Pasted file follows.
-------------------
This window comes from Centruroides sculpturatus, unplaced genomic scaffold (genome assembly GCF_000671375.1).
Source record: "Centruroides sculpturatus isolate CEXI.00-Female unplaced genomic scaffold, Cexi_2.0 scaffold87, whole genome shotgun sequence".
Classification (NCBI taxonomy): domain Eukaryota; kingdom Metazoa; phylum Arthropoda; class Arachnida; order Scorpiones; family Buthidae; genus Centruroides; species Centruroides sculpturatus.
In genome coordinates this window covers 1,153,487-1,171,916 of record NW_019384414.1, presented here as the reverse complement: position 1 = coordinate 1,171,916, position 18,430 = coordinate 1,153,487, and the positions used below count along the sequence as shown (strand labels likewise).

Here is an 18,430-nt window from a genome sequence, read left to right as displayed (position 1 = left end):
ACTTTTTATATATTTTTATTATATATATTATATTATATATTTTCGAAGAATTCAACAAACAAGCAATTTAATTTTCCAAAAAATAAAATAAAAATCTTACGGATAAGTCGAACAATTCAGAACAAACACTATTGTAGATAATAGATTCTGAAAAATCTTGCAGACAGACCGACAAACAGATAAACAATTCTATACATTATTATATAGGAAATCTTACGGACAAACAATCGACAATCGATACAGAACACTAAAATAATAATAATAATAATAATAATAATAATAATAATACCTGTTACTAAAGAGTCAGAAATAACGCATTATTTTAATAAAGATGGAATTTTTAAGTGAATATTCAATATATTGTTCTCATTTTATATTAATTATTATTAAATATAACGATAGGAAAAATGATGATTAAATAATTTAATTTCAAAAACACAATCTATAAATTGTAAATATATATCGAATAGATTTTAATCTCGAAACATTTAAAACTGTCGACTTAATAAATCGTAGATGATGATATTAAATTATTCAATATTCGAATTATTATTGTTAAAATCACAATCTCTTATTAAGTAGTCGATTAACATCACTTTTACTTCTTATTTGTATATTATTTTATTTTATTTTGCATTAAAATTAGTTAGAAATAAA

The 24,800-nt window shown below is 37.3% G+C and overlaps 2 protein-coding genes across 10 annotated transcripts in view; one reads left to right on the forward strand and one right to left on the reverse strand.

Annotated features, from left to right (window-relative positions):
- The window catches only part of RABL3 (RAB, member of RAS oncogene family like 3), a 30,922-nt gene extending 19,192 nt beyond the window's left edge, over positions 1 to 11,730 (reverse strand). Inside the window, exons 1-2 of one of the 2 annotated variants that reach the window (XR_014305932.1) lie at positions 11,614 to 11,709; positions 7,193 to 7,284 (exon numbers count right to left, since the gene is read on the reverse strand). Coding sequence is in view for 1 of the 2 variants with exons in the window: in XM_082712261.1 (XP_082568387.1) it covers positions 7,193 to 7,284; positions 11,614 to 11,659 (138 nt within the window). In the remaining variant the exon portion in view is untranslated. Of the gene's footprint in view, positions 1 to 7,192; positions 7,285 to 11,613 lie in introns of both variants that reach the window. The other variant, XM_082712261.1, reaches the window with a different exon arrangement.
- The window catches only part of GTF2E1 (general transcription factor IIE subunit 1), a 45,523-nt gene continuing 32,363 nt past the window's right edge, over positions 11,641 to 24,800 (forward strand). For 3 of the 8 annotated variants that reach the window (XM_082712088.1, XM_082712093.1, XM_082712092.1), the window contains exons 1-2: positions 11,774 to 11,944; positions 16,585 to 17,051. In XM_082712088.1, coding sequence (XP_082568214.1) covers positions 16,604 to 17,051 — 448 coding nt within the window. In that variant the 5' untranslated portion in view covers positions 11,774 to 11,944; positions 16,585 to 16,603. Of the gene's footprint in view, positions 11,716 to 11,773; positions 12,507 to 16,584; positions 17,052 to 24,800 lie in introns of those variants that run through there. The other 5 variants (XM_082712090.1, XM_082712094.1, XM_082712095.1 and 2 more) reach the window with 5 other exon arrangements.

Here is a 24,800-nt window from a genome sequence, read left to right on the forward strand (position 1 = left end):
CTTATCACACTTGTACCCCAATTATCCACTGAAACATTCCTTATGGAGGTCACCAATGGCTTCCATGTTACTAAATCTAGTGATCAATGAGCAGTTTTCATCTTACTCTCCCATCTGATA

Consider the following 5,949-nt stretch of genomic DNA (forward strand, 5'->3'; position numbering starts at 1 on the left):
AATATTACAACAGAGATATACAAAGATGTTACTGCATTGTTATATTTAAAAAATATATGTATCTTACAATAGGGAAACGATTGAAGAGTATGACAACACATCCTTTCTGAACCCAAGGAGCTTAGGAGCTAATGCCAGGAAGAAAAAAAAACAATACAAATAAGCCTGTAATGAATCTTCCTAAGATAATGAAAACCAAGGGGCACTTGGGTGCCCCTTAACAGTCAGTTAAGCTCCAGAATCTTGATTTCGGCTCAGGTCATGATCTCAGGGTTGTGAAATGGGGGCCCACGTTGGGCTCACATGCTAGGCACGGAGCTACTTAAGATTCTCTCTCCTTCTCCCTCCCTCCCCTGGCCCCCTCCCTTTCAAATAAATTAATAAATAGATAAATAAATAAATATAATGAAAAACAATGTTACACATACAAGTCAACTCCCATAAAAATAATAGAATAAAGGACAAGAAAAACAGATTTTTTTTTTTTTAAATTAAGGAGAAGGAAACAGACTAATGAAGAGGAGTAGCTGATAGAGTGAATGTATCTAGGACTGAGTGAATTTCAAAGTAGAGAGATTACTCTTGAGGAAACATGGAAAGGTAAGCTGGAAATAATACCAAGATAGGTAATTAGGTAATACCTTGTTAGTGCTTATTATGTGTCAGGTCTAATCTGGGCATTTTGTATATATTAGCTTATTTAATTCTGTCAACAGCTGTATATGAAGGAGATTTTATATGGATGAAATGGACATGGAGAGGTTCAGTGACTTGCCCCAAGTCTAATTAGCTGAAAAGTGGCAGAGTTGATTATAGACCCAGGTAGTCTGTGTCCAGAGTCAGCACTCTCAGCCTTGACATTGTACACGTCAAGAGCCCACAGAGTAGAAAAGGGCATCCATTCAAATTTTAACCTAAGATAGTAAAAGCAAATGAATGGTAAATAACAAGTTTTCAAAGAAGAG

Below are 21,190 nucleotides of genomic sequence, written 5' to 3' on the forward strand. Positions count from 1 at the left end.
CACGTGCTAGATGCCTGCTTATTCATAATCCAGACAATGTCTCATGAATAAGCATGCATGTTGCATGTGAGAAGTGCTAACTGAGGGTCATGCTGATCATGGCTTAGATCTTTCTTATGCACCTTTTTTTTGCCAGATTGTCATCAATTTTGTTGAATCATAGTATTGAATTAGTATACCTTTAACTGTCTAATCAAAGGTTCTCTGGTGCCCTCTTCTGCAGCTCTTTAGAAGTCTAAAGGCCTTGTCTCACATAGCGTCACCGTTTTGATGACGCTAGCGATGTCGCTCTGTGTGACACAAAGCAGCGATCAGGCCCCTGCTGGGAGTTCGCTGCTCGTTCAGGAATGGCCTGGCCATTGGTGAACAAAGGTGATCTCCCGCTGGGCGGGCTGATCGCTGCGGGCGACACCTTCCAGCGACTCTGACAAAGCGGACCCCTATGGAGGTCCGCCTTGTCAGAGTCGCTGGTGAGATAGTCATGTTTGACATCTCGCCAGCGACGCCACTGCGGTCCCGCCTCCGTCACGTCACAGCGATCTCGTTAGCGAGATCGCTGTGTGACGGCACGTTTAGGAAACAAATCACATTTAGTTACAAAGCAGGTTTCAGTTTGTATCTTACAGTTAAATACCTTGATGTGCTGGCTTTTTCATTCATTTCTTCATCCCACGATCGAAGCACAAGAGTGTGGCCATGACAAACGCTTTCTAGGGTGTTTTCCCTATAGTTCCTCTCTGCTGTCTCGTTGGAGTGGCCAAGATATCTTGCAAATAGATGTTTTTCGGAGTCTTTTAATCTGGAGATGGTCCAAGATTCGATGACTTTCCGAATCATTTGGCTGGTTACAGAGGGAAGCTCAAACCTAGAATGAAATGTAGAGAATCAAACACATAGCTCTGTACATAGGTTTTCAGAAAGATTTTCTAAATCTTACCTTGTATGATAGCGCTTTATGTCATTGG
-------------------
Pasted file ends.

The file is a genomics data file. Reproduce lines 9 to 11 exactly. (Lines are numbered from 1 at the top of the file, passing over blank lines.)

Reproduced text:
- The window catches only part of RABL3 (RAB, member of RAS oncogene family like 3), a 30,922-nt gene extending 19,192 nt beyond the window's left edge, over positions 1 to 11,730 (reverse strand). Inside the window, exons 1-2 of one of the 2 annotated variants that reach the window (XR_014305932.1) lie at positions 11,614 to 11,709; positions 7,193 to 7,284 (exon numbers count right to left, since the gene is read on the reverse strand). Coding sequence is in view for 1 of the 2 variants with exons in the window: in XM_082712261.1 (XP_082568387.1) it covers positions 7,193 to 7,284; positions 11,614 to 11,659 (138 nt within the window). In the remaining variant the exon portion in view is untranslated. Of the gene's footprint in view, positions 1 to 7,192; positions 7,285 to 11,613 lie in introns of both variants that reach the window. The other variant, XM_082712261.1, reaches the window with a different exon arrangement.
- The window catches only part of GTF2E1 (general transcription factor IIE subunit 1), a 45,523-nt gene continuing 32,363 nt past the window's right edge, over positions 11,641 to 24,800 (forward strand). For 3 of the 8 annotated variants that reach the window (XM_082712088.1, XM_082712093.1, XM_082712092.1), the window contains exons 1-2: positions 11,774 to 11,944; positions 16,585 to 17,051. In XM_082712088.1, coding sequence (XP_082568214.1) covers positions 16,604 to 17,051 — 448 coding nt within the window. In that variant the 5' untranslated portion in view covers positions 11,774 to 11,944; positions 16,585 to 16,603. Of the gene's footprint in view, positions 11,716 to 11,773; positions 12,507 to 16,584; positions 17,052 to 24,800 lie in introns of those variants that run through there. The other 5 variants (XM_082712090.1, XM_082712094.1, XM_082712095.1 and 2 more) reach the window with 5 other exon arrangements.

Here is a 24,800-nt window from a genome sequence, read left to right on the forward strand (position 1 = left end):